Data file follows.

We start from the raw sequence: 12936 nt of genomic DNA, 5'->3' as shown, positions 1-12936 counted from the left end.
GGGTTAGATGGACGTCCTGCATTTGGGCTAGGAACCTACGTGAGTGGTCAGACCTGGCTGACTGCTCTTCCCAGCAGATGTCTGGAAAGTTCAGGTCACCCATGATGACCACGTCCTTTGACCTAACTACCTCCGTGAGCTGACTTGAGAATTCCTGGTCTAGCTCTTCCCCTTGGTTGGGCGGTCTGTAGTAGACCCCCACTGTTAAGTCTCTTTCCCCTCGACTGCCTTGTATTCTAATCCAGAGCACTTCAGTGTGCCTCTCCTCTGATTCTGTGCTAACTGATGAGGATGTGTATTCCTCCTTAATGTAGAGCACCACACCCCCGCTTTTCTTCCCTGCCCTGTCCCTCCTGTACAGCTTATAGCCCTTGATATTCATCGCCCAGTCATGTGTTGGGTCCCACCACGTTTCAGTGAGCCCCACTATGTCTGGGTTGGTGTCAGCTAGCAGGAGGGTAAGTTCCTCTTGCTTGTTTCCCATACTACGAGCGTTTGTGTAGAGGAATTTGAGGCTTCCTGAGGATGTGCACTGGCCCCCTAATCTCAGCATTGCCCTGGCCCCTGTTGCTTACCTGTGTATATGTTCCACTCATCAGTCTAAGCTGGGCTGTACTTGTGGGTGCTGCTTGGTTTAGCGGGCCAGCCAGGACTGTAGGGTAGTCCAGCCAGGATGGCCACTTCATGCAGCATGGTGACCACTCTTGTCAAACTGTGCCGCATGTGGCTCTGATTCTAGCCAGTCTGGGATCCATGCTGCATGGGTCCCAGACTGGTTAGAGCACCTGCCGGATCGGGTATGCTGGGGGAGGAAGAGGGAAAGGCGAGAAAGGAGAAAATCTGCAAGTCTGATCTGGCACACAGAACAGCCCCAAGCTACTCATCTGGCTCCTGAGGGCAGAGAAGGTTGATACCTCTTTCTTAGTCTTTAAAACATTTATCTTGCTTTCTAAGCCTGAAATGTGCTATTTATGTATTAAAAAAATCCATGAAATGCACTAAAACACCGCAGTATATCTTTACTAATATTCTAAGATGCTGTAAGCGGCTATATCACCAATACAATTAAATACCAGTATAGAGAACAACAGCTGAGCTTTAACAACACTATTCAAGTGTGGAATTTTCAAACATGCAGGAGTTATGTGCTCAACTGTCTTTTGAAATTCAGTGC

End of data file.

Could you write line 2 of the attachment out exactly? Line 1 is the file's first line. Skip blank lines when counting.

GGGTTAGATGGACGTCCTGCATTTGGGCTAGGAACCTACGTGAGTGGTCAGACCTGGCTGACTGCTCTTCCCAGCAGATGTCTGGAAAGTTCAGGTCACCCATGATGACCACGTCCTTTGACCTAACTACCTCCGTGAGCTGACTTGAGAATTCCTGGTCTAGCTCTTCCCCTTGGTTGGGCGGTCTGTAGTAGACCCCCACTGTTAAGTCTCTTTCCCCTCGACTGCCTTGTATTCTAATCCAGAGCACTTCAGTGTGCCTCTCCTCTGATTCTGTGCTAACTGATGAGGATGTGTATTCCTCCTTAATGTAGAGCACCACACCCCCGCTTTTCTTCCCTGCCCTGTCCCTCCTGTACAGCTTATAGCCCTTGATATTCATCGCCCAGTCATGTGTTGGGTCCCACCACGTTTCAGTGAGCCCCACTATGTCTGGGTTGGTGTCAGCTAGCAGGAGGGTAAGTTCCTCTTGCTTGTTTCCCATACTACGAGCGTTTGTGTAGAGGAATTTGAGGCTTCCTGAGGATGTGCACTGGCCCCCTAATCTCAGCATTGCCCTGGCCCCTGTTGCTTACCTGTGTATATGTTCCACTCATCAGTCTAAGCTGGGCTGTACTTGTGGGTGCTGCTTGGTTTAGCGGGCCAGCCAGGACTGTAGGGTAGTCCAGCCAGGATGGCCACTTCATGCAGCATGGTGACCACTCTTGTCAAACTGTGCCGCATGTGGCTCTGATTCTAGCCAGTCTGGGATCCATGCTGCATGGGTCCCAGACTGGTTAGAGCACCTGCCGGATCGGGTATGCTGGGGGAGGAAGAGGGAAAGGCGAGAAAGGAGAAAATCTGCAAGTCTGATCTGGCACACAGAACAGCCCCAAGCTACTCATCTGGCTCCTGAGGGCAGAGAAGGTTGATACCTCTTTCTTAGTCTTTAAAACATTTATCTTGCTTTCTAAGCCTGAAATGTGCTATTTATGTATTAAAAAAATCCATGAAATGCACTAAAACACCGCAGTATATCTTTACTAATATTCTAAGATGCTGTAAGCGGCTATATCACCAATACAATTAAATACCAGTATAGAGAACAACAGCTGAGCTTTAACAACACTATTCAAGTGTGGAATTTTCAAACATGCAGGAGTTATGTGCTCAACTGTCTTTTGAAATTCAGTGC